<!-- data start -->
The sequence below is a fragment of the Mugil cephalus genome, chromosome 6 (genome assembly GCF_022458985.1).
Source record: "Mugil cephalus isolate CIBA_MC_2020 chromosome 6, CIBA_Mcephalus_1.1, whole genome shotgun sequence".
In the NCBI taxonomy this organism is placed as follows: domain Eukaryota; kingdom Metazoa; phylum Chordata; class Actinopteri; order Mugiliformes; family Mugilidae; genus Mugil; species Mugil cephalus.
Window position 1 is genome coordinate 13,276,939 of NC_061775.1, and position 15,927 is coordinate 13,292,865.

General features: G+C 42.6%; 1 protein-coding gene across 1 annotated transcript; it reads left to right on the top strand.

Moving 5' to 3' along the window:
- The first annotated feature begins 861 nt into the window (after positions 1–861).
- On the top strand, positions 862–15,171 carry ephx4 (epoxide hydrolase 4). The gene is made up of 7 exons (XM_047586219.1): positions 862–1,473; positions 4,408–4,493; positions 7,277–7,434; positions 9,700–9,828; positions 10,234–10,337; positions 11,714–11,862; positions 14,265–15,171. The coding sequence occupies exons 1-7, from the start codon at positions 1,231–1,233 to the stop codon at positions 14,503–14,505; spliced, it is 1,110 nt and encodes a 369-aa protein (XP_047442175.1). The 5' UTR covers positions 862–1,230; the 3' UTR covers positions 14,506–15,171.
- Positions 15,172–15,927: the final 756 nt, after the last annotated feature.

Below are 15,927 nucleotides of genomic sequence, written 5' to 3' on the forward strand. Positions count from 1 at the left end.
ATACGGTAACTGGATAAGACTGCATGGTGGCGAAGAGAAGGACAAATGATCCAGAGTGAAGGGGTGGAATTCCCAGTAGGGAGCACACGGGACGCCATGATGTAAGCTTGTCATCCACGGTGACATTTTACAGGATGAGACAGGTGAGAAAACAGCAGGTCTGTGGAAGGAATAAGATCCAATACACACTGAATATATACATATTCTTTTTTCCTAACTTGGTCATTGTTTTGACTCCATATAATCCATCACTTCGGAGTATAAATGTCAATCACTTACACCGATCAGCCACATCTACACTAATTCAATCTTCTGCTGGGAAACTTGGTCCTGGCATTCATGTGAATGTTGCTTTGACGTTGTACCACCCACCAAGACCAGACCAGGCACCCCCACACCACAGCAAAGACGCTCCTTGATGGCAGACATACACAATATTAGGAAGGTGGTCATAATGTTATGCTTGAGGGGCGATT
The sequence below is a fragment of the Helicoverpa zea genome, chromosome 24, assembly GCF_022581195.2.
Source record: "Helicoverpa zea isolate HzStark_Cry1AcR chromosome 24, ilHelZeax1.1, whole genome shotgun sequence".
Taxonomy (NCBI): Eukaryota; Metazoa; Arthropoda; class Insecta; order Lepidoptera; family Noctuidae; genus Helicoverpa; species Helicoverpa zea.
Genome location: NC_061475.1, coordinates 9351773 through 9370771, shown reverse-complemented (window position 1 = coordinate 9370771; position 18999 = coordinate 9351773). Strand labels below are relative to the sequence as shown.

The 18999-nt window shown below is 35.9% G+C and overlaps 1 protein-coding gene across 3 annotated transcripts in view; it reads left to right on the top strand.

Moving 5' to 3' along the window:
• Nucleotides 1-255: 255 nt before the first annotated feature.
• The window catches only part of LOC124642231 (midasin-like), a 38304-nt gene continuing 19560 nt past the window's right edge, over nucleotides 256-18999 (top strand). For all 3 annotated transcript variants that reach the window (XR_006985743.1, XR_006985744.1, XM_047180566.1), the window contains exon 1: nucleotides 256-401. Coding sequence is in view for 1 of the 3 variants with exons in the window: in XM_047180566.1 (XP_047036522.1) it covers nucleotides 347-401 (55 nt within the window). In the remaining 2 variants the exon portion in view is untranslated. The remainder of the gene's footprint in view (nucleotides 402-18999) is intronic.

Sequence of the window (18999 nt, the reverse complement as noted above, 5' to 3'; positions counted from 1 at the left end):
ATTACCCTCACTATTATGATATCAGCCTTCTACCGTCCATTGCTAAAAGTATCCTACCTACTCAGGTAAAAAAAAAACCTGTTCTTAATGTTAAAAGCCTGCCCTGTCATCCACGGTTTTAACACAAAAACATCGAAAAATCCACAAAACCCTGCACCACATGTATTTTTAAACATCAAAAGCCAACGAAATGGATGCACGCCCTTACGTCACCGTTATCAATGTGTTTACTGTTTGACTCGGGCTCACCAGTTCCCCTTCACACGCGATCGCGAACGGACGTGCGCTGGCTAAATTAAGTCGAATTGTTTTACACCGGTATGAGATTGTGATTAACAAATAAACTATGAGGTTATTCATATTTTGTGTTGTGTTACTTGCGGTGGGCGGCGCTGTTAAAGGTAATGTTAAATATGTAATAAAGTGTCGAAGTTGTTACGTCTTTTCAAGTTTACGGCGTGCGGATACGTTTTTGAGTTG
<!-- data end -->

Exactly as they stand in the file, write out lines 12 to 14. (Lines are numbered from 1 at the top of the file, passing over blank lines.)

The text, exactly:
The sequence below is a fragment of the Helicoverpa zea genome, chromosome 24, assembly GCF_022581195.2.
Source record: "Helicoverpa zea isolate HzStark_Cry1AcR chromosome 24, ilHelZeax1.1, whole genome shotgun sequence".
Taxonomy (NCBI): Eukaryota; Metazoa; Arthropoda; class Insecta; order Lepidoptera; family Noctuidae; genus Helicoverpa; species Helicoverpa zea.